I’ve been hearing about the impending end of Moore’s Law for so many years that I’ve become skeptical of all the claims of doom. Like the Little Engine That Could, Moore’s Law keeps chugging along. Nonetheless, it has definitely reached the huffing and puffing stage.
I was considering upgrading my desktop with a new CPU and motherboard, but new, comparably priced CPUs have about the same clock speed as my 4-year-old model. The newer ones do have more transistors and better architectures, so technical benchmarks show about a 50 percent improvement. Nonetheless, when it comes to everyday applications, the newer models might not exhibit noticeably better performance. I’m disappointed because I feel compelled to have the latest stuff at all times.
While transistors are continuing to shrink, it’s at a slower pace. The technology road map calls for 5-nanometer fabrication by about 2020, but since we can’t run those transistors faster—mostly because of heat dissipation problems—we will need to find effective ways of using more transistors in lieu of increasing clock speed. And because of increasing fabrication costs, these designs will have to be produced at high volume.
No one knows what electronics will be like in the future. It’s hard to think beyond Moore’s Law. Since the time of the vacuum tube, there has been a century of exponential improvement. When I was a child, I thought that all future designs would simply be different arrangements of tubes, resistors, and capacitors. How little I knew! I’m sure that today’s budding engineers will feel the same way in the future.
Maybe they will be tinkering with carbon nanotubes, but whatever it is, the huffing and puffing will go on. The little engine will still be climbing the hill.
Meanwhile, I see electronics design as riding a series of waves. For maximum professional opportunity, we just need to find where the big waves are, go there, and enjoy the ride. Right now the biggest waves are to be found in the world of cellphone electronics. As cellphone technology matures and plateaus, we have an enormous reserve in all the meticulously designed, high-volume components that make up our smartphones. Since smartphones do just about everything, there is a bonanza in that junk pile of parts. (Consider that the current renaissance in virtual and augmented reality was built on the back of light, cheap displays created for smartphones.)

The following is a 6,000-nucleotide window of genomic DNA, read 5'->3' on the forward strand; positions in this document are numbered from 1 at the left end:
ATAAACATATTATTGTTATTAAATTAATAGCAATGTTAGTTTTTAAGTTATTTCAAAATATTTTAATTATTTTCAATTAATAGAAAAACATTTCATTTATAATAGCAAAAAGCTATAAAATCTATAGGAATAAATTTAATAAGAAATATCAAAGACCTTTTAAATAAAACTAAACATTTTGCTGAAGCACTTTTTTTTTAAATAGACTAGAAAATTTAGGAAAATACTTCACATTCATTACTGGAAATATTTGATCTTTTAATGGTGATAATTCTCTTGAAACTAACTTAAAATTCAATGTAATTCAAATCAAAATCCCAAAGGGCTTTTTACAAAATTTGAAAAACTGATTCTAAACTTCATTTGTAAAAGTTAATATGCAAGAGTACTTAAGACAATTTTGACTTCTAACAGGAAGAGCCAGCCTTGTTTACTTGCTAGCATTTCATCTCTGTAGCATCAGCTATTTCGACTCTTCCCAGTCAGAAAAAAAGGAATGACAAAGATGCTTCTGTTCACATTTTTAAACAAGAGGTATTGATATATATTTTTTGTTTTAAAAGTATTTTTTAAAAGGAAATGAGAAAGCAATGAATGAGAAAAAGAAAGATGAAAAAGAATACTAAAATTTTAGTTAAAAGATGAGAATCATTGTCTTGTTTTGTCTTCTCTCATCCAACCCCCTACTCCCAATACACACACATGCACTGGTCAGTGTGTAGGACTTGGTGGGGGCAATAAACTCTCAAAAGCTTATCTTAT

If it can’t be based on repurposed cellphone tech, the next approach is to sidestep the fading improvements in general-purpose CPUs and adopt an application-specific architecture. But this is a high-stakes game, and it’s necessary to find a big wave to ride. Being out by yourself, waiting for a tiny wave, won’t do. At this point everyone is racing to join all the surfers at the machine-learning beach. Instead of CPUs, it’s all about TPUs—the tensor processing units that do the batches of flowing matrix multiplications that implement deep learning in neural-network architectures.
On the other hand, if the volume isn’t there for a particular application, you can hedge your bets with a field-programmable gate array. FPGAs enable incremental design improvements or adaptations to changes in requirements. Hardware is essentially morphed into software—or the other way around.
So hurry and get in while the water’s warm. Maybe there’s a big wave coming.
This article appears in the March 2018 print issue as “Riding the Wave of Electronics.”